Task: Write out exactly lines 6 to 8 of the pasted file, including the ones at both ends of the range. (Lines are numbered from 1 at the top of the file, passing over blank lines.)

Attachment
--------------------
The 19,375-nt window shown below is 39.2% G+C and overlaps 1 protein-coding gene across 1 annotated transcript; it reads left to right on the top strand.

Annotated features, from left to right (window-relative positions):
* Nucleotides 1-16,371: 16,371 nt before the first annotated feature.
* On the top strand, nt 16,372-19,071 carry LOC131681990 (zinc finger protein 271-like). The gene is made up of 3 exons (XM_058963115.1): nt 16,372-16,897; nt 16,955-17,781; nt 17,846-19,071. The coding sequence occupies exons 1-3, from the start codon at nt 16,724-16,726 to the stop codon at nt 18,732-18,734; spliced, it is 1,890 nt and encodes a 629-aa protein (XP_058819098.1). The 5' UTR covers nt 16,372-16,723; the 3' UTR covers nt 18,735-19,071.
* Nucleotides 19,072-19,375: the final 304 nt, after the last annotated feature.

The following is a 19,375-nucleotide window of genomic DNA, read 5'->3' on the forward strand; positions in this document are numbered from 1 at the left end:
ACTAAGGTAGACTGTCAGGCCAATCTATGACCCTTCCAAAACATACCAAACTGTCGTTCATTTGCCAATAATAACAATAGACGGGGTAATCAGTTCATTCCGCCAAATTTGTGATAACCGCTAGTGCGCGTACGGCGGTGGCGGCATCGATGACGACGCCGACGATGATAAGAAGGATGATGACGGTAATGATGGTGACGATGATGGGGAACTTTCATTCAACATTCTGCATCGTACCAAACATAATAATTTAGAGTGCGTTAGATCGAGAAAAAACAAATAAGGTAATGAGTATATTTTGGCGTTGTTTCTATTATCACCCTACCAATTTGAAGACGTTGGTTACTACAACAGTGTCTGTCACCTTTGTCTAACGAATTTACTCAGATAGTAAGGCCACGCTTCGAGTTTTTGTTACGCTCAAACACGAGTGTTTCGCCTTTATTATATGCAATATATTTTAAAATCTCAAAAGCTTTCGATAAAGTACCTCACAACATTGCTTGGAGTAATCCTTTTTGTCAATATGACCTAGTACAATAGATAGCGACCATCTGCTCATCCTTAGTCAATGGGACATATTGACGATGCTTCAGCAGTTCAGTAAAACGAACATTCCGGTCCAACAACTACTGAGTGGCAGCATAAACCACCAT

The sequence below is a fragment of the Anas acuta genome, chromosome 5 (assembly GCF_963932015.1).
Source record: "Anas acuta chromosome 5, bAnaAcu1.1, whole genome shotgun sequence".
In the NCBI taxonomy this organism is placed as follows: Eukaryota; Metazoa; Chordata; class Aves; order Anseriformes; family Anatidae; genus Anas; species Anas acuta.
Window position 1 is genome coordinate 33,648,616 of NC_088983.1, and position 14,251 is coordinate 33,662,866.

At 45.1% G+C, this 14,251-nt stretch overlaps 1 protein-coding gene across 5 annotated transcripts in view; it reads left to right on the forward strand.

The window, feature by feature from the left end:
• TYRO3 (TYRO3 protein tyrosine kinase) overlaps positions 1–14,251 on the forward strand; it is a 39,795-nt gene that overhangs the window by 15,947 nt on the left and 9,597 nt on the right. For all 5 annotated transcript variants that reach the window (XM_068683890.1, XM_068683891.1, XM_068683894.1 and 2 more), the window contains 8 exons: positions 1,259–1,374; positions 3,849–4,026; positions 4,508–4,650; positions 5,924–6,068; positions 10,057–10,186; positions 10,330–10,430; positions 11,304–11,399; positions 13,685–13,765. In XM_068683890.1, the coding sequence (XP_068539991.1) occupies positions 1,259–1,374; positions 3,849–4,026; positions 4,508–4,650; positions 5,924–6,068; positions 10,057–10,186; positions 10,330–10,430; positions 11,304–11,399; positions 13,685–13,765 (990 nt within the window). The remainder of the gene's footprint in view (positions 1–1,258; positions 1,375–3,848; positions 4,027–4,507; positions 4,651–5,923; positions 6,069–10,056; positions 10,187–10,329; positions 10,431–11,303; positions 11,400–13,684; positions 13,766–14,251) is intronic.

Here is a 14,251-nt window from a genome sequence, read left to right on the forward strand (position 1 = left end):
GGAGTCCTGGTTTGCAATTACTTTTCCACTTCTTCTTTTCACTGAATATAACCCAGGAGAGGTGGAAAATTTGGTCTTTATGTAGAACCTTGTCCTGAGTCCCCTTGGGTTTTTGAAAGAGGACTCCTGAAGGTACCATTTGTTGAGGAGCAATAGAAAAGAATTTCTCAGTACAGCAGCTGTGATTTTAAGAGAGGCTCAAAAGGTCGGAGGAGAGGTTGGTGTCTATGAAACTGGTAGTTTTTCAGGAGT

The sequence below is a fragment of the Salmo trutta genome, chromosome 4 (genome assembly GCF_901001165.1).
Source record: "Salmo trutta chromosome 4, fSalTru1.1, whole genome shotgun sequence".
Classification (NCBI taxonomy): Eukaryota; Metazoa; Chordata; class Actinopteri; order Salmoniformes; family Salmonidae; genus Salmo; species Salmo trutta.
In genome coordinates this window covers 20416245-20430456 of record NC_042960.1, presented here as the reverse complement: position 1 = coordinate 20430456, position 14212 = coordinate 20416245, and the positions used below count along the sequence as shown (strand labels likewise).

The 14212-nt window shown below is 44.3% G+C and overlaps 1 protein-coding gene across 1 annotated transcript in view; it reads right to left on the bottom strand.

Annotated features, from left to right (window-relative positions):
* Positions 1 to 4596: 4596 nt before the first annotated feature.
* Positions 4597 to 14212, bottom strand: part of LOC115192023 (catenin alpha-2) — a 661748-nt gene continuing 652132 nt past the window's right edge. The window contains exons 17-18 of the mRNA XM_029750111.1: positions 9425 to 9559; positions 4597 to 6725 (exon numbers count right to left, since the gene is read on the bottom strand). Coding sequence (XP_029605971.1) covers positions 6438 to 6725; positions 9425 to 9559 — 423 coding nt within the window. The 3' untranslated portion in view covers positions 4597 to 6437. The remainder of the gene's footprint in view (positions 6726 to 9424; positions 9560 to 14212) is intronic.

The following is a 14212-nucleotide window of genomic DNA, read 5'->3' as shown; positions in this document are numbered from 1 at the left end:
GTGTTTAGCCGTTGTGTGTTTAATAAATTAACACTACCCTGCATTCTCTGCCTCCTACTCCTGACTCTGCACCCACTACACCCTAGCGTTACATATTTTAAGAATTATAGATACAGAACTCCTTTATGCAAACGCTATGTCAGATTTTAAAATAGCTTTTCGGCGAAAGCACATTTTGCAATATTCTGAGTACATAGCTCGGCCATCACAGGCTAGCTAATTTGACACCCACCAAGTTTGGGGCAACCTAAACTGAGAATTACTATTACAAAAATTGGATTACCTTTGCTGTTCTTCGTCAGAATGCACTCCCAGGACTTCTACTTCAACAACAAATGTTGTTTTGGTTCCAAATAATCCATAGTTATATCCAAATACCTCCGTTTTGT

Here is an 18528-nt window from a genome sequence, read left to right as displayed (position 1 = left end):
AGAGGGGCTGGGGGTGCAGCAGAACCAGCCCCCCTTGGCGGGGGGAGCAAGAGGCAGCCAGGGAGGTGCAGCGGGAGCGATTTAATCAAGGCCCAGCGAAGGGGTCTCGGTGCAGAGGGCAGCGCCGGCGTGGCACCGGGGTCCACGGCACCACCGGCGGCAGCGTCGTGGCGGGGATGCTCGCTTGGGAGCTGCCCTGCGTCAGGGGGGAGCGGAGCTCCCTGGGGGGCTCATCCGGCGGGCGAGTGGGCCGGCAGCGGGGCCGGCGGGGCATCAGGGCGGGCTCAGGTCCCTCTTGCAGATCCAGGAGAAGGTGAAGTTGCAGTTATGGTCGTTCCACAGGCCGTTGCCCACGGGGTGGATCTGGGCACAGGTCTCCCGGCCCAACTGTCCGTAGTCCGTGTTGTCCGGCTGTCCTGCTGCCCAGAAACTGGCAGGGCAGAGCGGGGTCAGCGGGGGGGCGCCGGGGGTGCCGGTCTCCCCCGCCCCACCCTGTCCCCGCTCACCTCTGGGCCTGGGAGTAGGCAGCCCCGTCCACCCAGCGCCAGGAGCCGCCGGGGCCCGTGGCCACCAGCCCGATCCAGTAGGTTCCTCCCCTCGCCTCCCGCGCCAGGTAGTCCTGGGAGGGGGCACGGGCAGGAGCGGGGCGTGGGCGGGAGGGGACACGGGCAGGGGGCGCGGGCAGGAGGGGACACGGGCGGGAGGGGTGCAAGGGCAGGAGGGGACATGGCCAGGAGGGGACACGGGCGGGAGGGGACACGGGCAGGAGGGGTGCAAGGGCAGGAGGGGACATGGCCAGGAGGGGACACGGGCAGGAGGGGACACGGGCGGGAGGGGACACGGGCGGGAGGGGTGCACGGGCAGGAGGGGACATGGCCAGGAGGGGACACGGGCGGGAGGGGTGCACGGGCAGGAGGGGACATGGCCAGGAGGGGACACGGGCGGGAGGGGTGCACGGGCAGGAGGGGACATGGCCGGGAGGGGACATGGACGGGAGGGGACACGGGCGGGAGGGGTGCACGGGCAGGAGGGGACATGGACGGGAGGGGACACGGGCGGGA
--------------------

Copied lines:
The following is a 19,375-nucleotide window of genomic DNA, read 5'->3' on the forward strand; positions in this document are numbered from 1 at the left end:
ACTAAGGTAGACTGTCAGGCCAATCTATGACCCTTCCAAAACATACCAAACTGTCGTTCATTTGCCAATAATAACAATAGACGGGGTAATCAGTTCATTCCGCCAAATTTGTGATAACCGCTAGTGCGCGTACGGCGGTGGCGGCATCGATGACGACGCCGACGATGATAAGAAGGATGATGACGGTAATGATGGTGACGATGATGGGGAACTTTCATTCAACATTCTGCATCGTACCAAACATAATAATTTAGAGTGCGTTAGATCGAGAAAAAACAAATAAGGTAATGAGTATATTTTGGCGTTGTTTCTATTATCACCCTACCAATTTGAAGACGTTGGTTACTACAACAGTGTCTGTCACCTTTGTCTAACGAATTTACTCAGATAGTAAGGCCACGCTTCGAGTTTTTGTTACGCTCAAACACGAGTGTTTCGCCTTTATTATATGCAATATATTTTAAAATCTCAAAAGCTTTCGATAAAGTACCTCACAACATTGCTTGGAGTAATCCTTTTTGTCAATATGACCTAGTACAATAGATAGCGACCATCTGCTCATCCTTAGTCAATGGGACATATTGACGATGCTTCAGCAGTTCAGTAAAACGAACATTCCGGTCCAACAACTACTGAGTGGCAGCATAAACCACCAT

The sequence below is a fragment of the Anas acuta genome, chromosome 5 (assembly GCF_963932015.1).